Saturday, December 13, 2014

DVD Review - The Device

The Device
Director: Jeremy Berg
Starring: Angela DiMarco, David S. Hogan, Kate Alden
Studio: Image Entertainment
Release Date: December 16, 2014
Retail: $27.97
Running Time: 90 minutes
Rating: Not Rated
Buy Link: Amazon


Arriving on DVD this Tuesday December 6, 2014 from Image Entertainment is the scifi-drama The Device. The film is directed by Jeremy Berg and stars Angela DiMarco, David S. Hogan and Kate Alden. Special Features include an audio commentary with the writers, producers and director Jeremy Berg, an audio commentary with the cast and an audio commentary by Tracy Torme, screenwriter of Fire In The Sky and Intruders.

The Device centers on sisters Abby (played by Angela DiMarco) and Rebecca (played by Kate Alden), who both returns to their family's cabin, a place they haven't been to since the time Rebecca disappeared when they were younger. They never planned on returning to the cabin, but at the request of their late mother, they have returned here to scatter their mother's ashes in the forest and the nearby lake.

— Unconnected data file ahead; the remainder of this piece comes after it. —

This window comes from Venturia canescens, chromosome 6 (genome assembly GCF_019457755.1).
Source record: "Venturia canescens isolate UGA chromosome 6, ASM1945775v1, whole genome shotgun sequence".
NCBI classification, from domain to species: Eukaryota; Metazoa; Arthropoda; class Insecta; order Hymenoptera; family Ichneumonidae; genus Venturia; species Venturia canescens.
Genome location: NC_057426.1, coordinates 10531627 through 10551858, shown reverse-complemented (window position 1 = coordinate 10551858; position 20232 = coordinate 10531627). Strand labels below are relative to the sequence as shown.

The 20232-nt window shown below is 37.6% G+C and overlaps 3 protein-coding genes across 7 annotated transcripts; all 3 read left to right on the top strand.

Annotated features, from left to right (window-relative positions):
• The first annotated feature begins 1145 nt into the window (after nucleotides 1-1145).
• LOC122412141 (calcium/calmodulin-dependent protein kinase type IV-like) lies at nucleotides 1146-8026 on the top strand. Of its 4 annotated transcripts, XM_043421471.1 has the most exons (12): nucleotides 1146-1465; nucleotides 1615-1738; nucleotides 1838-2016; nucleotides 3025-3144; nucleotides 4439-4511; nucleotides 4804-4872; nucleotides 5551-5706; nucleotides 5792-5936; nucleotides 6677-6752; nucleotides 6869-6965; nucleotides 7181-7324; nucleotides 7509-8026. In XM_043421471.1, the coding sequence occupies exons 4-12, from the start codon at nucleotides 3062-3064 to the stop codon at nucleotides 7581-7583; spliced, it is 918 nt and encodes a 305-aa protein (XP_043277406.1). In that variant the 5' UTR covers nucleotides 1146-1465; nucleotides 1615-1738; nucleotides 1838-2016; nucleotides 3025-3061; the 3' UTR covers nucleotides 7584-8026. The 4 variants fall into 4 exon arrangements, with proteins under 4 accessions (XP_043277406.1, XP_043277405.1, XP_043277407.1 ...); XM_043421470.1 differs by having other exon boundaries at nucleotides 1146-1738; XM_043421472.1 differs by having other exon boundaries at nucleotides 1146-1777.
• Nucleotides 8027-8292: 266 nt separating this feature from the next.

The sisters discover strange markings on the ground, which they presumed was from some sort of crash years ago. Abby finds a mysterious black orb and takes it back to her fiance Calvin (played by David S. Hogan), who think it may bring them into lots of cash if they they sell it. They return home the next day along with Rebecca and odd occurrences begin to happen, all of which is connected to the strange orb. Bizarre dreams haunt the sisters and Calvin begins to act differently, almost if he is interacting with the orb. Could the orb be connected to extraterrestrial beings?

Despite growing up watching television shows like The X-Files, I don't watch very many alien abduction films as all the plots are mostly all the same. After reading the synopsis for The Device, I thought I would give it a try. I would like to first point out that the DVD artwork is a little misleading, especially on the back where it features an alien walking in the street with destruction all around it; this never occurs in the film!

What we get here is a low-budget scifi-flick with decent acting, but also with a misguided script. While it seems that the director, Jeremy Berg, tried his best with what little budget he had to work with, the premise is just too big to fit into this sort of film. Overall, The Device starts out well, but it quickly disintegrates into a boring film that had no direction in sight.

*Disclaimer - I received a complimentary copy in exchange for my honest review. All opinions are my own.

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